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  May 1, 2000

Life and Soul of Roccoberton's Career
on Display in Puppet Exhibit

In 1973, when Bart Roccoberton found himself three credits short of his college degree, he put on a puppet show.

With no experience in puppetry, Roccoberton, a speech and technical theater major at Montclair State College in New Jersey, mounted a production of Brecht's The Beggar or The Dead Dog. He built marionettes, immersed himself in research and earned three credits. He also made a discovery that would change his life.

"Within puppetry I found the ability to touch virtually everything that I like to do," says Roccoberton, who directs the Puppet Arts Program at the UConn.

Now, to celebrate his 10th year as the program's director, Roccoberton has showcased his work in an exhibit, "Creating Pandemonium: A Life-Long Pursuit," at the Ballard Museum and Institute of Puppetry in the Willimantic Cottage at the Depot Campus. The show includes his first marionnettes, puppets he created while a UConn graduate student, works from his years directing the Institute of Professional Puppetry Arts at the O'Neill Theatre Center, works from touring with Pandemonium Puppets, and puppets from UConn productions.

Roccoberton says that the puppet is "a vessel, in which the audience and puppeteer share souls."

The illusion "of life and a soul in a puppet is done collaboratively with the audience and puppeteer," he says. "The audience has to be actively

involved in order for the illusion to take place. In the human theater you can sit back and watch the show. We simply believe the actor is portraying the role. But that belief is a pretense - we pretend that he is the character. When a good puppet production takes place, the belief is that the puppet is the character," he says.

Roccoberton, who is internationally recognized, has been a professional puppet artist for more than 25 years. He earned an MFA in puppet arts at UConn, and succeeded Frank Ballard, his mentor and the program's founder, in 1990.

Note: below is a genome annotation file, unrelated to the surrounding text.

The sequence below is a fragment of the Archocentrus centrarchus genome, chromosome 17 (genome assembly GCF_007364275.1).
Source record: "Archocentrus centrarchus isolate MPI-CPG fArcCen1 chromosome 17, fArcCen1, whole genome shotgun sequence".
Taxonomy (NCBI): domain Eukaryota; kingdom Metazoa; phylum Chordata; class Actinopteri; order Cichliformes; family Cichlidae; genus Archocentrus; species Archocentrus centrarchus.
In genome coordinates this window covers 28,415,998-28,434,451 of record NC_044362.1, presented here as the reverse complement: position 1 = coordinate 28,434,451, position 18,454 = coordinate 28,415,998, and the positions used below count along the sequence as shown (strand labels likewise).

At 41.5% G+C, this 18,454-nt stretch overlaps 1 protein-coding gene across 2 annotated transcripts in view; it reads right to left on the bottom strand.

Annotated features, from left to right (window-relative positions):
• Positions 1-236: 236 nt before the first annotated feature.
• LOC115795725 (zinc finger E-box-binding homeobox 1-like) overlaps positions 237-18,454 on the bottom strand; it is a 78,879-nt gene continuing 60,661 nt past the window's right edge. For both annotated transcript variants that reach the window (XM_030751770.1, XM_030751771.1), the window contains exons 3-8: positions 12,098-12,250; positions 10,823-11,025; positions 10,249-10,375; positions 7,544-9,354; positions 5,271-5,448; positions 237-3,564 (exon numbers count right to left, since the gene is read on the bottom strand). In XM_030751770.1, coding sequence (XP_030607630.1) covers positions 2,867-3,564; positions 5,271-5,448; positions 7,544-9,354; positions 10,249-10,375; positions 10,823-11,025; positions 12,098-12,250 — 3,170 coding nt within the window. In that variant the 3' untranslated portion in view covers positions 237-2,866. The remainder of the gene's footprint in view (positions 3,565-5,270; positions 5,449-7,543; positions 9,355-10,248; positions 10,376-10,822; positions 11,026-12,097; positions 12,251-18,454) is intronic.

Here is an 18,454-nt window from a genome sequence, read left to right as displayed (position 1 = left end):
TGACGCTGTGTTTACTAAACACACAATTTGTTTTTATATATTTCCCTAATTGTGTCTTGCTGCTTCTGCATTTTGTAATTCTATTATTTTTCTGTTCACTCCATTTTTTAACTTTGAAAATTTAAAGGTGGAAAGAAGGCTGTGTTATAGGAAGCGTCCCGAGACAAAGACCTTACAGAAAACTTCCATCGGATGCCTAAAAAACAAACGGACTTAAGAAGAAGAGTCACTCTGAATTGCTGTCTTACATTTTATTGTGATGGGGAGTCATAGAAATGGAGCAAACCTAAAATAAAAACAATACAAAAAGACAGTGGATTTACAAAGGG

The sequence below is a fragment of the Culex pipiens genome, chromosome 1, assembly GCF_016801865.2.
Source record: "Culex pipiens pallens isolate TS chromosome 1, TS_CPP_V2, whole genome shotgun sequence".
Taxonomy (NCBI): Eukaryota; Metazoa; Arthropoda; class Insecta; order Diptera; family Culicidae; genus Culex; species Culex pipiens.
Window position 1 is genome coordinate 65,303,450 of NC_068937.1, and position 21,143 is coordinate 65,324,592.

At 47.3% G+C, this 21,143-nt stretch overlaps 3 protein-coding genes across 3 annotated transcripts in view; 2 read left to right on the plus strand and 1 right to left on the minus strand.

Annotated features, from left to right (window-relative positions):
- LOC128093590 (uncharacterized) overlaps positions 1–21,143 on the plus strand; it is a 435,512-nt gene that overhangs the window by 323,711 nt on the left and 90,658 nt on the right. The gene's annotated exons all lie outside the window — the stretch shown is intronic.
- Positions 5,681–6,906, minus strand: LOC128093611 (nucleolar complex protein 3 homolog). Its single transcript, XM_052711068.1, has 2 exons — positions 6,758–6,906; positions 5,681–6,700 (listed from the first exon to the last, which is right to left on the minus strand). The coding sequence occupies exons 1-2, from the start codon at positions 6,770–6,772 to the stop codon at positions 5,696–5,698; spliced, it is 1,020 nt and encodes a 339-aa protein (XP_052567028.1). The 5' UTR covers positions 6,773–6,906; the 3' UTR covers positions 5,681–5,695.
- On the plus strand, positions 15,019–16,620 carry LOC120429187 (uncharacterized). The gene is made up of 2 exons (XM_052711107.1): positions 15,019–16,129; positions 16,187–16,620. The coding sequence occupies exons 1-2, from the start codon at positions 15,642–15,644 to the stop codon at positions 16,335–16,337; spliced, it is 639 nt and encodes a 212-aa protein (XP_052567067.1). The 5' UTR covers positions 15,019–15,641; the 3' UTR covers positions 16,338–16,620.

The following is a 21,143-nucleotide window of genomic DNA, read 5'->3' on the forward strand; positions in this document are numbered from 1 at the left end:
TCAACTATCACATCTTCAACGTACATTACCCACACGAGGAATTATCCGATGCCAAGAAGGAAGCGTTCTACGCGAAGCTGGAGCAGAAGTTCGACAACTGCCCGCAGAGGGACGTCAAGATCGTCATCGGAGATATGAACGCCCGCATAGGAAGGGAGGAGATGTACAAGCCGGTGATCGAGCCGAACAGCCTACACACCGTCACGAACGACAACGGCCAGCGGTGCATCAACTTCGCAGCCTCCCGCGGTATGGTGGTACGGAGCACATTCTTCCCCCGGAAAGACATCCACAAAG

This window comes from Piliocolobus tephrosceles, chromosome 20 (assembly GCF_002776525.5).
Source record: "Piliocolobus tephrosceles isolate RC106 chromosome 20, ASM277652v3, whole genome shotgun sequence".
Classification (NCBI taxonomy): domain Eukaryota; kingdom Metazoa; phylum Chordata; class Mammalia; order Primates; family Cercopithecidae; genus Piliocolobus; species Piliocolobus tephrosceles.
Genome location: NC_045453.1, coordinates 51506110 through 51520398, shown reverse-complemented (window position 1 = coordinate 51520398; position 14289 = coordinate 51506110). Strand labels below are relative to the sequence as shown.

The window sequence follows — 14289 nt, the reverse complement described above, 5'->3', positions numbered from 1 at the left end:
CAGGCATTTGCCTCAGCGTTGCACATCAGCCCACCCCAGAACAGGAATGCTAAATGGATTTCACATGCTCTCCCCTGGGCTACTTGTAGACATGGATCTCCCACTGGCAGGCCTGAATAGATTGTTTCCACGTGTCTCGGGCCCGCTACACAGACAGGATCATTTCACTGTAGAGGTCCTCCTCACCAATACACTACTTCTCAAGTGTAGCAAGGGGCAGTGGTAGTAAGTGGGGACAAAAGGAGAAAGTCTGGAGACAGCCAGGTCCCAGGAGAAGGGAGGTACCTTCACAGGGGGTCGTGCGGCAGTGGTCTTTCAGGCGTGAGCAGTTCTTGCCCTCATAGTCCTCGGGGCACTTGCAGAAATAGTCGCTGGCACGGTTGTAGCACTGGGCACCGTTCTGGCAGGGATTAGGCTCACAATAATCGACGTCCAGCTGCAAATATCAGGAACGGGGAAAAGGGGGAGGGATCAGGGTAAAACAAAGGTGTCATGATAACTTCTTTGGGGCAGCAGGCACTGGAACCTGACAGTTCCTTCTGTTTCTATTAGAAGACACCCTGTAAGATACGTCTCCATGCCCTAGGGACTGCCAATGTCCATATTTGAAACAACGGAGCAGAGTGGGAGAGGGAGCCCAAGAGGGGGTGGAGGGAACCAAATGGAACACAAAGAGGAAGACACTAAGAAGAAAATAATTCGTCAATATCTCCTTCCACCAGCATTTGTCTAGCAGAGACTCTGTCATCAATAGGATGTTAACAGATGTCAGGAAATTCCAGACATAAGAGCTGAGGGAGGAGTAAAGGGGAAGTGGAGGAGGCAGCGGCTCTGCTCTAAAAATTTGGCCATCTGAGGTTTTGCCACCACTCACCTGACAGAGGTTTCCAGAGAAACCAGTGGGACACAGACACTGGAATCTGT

"Bart is one of the most hardworking individuals I've known," Ballard says. "I was delighted when he took my place."

In a couple of basement dormitory rooms crammed with molds, masks, tools, and puppets-in-progress, 28 graduate and undergraduate students learn to design, build and manipulate puppets. The Puppet Arts Program is the only training program in the United States that offers both graduate and undergraduate degrees in puppetry.

Roccoberton founded and toured with the troupe, The Pandemonium Puppet Company, and is founder and former director of the Institute of Professional Puppetry Arts at The Eugene O'Neill Theater Center in Waterford. During the past 20 years, he has performed in colleges, schools, theaters, museums and libraries. He has created and performed characters for television programs, New York theater productions and special commissions. "It's a career that leads you to places that you never expected to be," he says.

His work in China, where he was invited to create a television program with puppets, for example, continues to amaze him.

"It flabbergasts me that a little mole puppet has led me there several times over," Roccoberton says. "And I've led China into joining the world puppet organization. When I went to China in January to give a small seminar, I arrived to find the entire leadership of Chinese puppetry there for my seminar."

It was also in China that he met and recruited Hua Hua Zhang, China's leading puppeteer, who is completing her graduate work here in May. "I enjoy the program because it is totally different than my training in China," she explains. "In China I was trained only to perform. I never got a chance to develop other skills, like drawing and design."

Bart "is a special professor," she says. He is always available and encouraging, she notes.

David Stephens, a first-year graduate student, praises Roccoberton's knowledge of the field. "He's had a lot of experience in the field both as a performer and as a builder and he is able to carry that over to the students," he says.

The exhibit is scheduled to run through Nov. 5. The museum is open Friday, Saturday and Sunday from noon to 5 p.m. For information and special tours call: (860) 486-4605. Suggested admission: Adults: $2; seniors and children, $1.

Sherry Fisher